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Worth a careful look at the blood film

Published:December 30, 2019DOI:https://doi.org/10.1016/j.ejim.2019.12.028

      Keywords

      1. Case description

      A 46-year-old man with a history of alcohol abuse came to the emergency department with fever and a purpuric rash. He had been bitten by a dog on the left hand 3 days earlier. Minimal bleeding occurred, and with the help of the dog's owner the wound was cleansed. The dog had up-to-date immunisations and the bite occurred after the patient provoked the attack. The next day he started having fever, rigors, myalgia, and purple spots on the extremities.
      Physical examination showed irregular, scattered petechiae on his arms and legs (Fig. 1Α). Blood pressure was 100/50 mmHg, temperature 39 °C, and pulse 120 bpm. There was a healing scar with no evidence of erythema or pain at the wound site. He had marked leucocytosis (29×109/L; neutrophils 80%), thrombocytopenia (30×109/L), INR 1.7 (0.8–1.2), and partial-thromboplastin time 55 s (26–39). A peripheral-blood film was examined and found to show 28% band forms, schistocytes, and long, thin, fusiform rods (Fig. 1B), often arranged in end-to-end pairs (Fig. 1C) inside neutrophils. Gram's staining identified these rods as gram-negative bacilli.
      Fig 1
      Fig. 1Clinical findings and blood-film abnormalities. (A) Rash shortly after admission. (B) Peripheral blood film on admission showing vacuolated neutrophils, some of which contain slender fusiform bacilli (arrows), thrombocytopenia, and sporadic fragmented erythrocytes or schistocytes (arrowheads). (C) Bacilli arranged in end-to-end pairs (arrow). The left-shifted blood picture is consistent with a leukaemoid reaction.

      2. What is your diagnosis?

      Capnocytophaga canimorsus (DF-2) sepsis.

      3. Discussion

      Dog bites constitute an important problem. Although 80% of patients never seek and do not need medical help, awareness of bite-related infections is important. The infections may be caused by a variety of aerobes, anaerobes, and facultative anaerobes. Pasteurella multocida is the classic pathogen in dog bites. This gram-negative coccobacillus is well known for causing aggressive localised infections [
      • Morgan M.
      • Palmer J.
      Dog bites.
      ]. Although P. multocida can cause septicaemia, such an overwhelming manifestation would be unusual.
      The clinical presentation of this fulminant illness in an alcoholic person after a dog bite, combined with the presence of organisms with this morphologic pattern, is highly suggestive of Capnocytophaga canimorsus septicaemia.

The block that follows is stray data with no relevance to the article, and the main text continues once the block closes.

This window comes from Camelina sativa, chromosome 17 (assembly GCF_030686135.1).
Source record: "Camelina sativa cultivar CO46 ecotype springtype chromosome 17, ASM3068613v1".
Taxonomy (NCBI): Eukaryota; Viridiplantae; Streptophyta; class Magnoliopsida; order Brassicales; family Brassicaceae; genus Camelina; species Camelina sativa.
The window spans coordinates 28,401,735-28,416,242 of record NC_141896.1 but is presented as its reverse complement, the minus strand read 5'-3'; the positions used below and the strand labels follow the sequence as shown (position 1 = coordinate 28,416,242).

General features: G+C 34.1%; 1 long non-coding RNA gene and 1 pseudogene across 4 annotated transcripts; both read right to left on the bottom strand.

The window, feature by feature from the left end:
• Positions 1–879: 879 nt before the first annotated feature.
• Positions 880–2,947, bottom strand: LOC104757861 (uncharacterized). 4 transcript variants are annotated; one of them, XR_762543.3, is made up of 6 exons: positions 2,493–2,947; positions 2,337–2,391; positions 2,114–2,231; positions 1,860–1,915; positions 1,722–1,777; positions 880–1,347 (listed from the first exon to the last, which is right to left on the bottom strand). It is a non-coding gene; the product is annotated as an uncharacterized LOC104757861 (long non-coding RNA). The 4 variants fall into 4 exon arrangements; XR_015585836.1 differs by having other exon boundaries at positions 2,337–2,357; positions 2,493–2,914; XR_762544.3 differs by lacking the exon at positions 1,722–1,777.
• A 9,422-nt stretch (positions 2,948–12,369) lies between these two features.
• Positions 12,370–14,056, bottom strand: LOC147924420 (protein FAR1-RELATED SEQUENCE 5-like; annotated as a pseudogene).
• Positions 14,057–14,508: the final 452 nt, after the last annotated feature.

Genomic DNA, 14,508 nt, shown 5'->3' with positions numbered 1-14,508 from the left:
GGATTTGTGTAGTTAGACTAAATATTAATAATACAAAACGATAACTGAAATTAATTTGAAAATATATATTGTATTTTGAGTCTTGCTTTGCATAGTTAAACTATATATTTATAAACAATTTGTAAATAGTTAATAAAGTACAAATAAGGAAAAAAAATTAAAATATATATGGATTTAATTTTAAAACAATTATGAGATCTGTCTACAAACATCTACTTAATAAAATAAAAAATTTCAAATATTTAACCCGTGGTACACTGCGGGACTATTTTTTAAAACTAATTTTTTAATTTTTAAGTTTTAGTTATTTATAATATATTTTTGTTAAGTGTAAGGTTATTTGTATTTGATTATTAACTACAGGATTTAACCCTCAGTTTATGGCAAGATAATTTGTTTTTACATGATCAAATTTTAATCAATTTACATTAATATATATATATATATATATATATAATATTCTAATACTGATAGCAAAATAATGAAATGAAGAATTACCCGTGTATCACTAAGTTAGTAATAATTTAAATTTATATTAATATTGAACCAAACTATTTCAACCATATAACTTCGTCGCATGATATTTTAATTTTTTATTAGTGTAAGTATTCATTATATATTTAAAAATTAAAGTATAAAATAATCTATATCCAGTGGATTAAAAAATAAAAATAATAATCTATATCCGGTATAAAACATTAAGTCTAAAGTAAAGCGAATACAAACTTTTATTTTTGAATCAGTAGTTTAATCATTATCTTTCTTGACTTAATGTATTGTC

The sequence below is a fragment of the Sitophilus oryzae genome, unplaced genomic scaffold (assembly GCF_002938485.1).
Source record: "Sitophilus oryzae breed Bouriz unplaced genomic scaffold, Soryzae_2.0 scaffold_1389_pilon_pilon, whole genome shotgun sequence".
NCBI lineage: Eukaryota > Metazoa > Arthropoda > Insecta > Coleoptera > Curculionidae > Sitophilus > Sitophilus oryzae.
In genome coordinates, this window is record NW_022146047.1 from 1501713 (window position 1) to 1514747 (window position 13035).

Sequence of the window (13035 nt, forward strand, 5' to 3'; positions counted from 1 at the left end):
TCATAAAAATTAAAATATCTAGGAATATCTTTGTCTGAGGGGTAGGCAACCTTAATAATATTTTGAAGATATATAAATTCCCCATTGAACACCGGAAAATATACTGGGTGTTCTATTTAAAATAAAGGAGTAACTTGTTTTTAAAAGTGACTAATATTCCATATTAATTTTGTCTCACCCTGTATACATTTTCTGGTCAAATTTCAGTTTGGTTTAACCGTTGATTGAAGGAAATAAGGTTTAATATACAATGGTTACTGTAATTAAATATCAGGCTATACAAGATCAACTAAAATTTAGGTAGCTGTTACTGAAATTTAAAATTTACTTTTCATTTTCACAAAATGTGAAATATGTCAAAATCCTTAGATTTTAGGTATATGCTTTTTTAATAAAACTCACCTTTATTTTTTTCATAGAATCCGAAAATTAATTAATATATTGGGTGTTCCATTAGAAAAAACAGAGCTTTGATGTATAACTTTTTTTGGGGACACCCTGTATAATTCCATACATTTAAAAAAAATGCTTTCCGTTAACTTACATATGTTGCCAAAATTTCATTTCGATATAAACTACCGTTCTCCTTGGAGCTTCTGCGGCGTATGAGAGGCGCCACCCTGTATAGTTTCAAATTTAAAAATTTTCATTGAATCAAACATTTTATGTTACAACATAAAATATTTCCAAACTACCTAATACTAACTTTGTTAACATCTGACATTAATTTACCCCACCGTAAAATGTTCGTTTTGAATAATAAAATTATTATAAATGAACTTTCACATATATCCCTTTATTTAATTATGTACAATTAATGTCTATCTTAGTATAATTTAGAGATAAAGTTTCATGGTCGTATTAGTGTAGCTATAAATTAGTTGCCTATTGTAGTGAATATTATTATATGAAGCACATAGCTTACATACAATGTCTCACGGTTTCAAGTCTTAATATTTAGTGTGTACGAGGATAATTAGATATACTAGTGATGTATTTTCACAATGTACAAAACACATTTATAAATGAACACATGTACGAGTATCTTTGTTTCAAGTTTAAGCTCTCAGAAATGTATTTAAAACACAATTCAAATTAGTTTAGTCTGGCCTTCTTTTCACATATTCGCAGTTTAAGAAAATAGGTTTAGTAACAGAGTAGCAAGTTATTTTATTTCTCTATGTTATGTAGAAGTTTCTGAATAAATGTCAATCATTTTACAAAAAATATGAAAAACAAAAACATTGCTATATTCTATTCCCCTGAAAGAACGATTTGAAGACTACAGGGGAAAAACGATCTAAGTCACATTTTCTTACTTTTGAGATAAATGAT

Dog and, occasionally, cat bites risk exposure to oral-cavity commensal microorganisms such as C. canimorsus. C. canimorsus causes fulminant infection characterised by purpuric lesions resembling meningococcaemia, particularly in alcoholic, asplenic, or immunocompromised individuals [
      • Morgan M.
      • Palmer J.
      Dog bites.
      ,
      • Janda M.J.
      Capnocytophaga.
      ,
      • Kullberg B.J.
      • Westendorp R.G.
      • van't Wout J.W.
      • Meinders A.E
      Purpura fulminans and symmetrical gangrene caused by capnocytophaga Canimorsus (formerly DF-2) septicaemia—a complication of dog bite.
      ]. Diagnosis can be difficult because this slow-growing organism is so difficult to isolate on blood culture [
      • Janda M.J.
      Capnocytophaga.
      ]. The detection of organisms on the blood film was the simple but critical confirming diagnostic test in this patient.
      Amoxicillin-clavulanic acid and cefotaxime were started. Blood cultures yielded a fastidious gram-negative bacterium subsequently identified as C. canimorsus. Disseminated intravascular coagulation and renal insufficiency complicated his course, but after a protracted hospital stay he recovered adequately to return home.
      Modern technology has revolutionised medical diagnosis, but in some cases of purpuric sepsis a careful look at the blood film may establish the diagnosis more promptly than is possible by any other means—a conclusion worth emphasizing.

      Funding source

      None

      Declaration of Competing Interest

      None

      References

        • Morgan M.
        • Palmer J.
        Dog bites.
        BMJ. 2007; 334: 413-417
        • Janda M.J.
        Capnocytophaga.
        in: Bennett JE Dolin R Blaser MJ Mandell, Douglas, and Bennett's principles and practice of infectious diseases. 6th edition. Elsevier, Philadelphia, PA2015: 2645-2648
        • Kullberg B.J.
        • Westendorp R.G.
        • van't Wout J.W.
        • Meinders A.E
        Purpura fulminans and symmetrical gangrene caused by capnocytophaga Canimorsus (formerly DF-2) septicaemia—a complication of dog bite.
        Medicine (Baltimore). 1991; 70: 287-291